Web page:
This article from the Indiana Lawyer, while a bit pessimistic, also makes an excellent point: good lawyers should always advise their clients on all options. It is true that some guardianships could be avoided if lesser restrictive options were presented. However, these less restrictive measures - such as a power of attorney or limited guardianship - are not always practical. Institutions such as banks and health care providers might not speak with a guardian who only has very limited powers. And what if an emergency arises and the protected person needs assistance but that emergency was not contemplated in the limited guardianship and the guardian is powerless to act? Unfortunately, these limitations are systematic and cannot be fixed overnight.
So yes, a client should be given a variety of options when a family member or loved one needs additional assistance. But attorneys also need to explain the pros and cons of each option.
Additionally, if a plenary guardianship is established, the attorney should act as a support system for their client by providing advice and guidance on how to properly carry out the duties of a guardianship. For example, the attorney can counsel the guardian on how to allow the protected person to make their own decisions to the extent that they are able. Attorneys should also give guidance on how to manage assets and communicate with other family members.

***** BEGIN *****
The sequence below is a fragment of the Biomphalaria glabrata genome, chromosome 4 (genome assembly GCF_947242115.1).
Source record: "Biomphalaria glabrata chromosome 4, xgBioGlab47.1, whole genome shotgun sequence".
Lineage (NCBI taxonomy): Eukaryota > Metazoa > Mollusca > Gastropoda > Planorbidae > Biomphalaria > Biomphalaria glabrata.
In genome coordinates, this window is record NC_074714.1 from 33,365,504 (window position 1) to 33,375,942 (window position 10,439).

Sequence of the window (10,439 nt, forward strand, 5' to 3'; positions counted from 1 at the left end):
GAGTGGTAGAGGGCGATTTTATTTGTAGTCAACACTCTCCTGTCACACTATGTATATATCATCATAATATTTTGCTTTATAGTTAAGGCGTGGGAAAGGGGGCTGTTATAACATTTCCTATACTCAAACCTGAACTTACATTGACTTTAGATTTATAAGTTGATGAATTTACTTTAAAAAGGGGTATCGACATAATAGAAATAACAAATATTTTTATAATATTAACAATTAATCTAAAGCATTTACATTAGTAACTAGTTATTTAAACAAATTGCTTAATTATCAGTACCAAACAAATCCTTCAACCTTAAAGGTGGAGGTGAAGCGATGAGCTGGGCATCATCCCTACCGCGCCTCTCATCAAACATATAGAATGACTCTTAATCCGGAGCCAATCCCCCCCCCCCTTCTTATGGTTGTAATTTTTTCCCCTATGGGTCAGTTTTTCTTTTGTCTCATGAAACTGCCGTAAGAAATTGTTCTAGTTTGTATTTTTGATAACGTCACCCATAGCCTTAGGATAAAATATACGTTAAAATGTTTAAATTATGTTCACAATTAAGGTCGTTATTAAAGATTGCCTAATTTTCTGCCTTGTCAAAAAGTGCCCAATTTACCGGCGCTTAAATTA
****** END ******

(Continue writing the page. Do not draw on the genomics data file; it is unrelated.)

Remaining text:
In short, a guardianship can be a valuable tool to assist an incapacitated adult, but guardians need training and support in order to carry out their duties in an effective manner.
Focusing on legal issues relating to Indiana's elders as well as trust & estate planning & administration.
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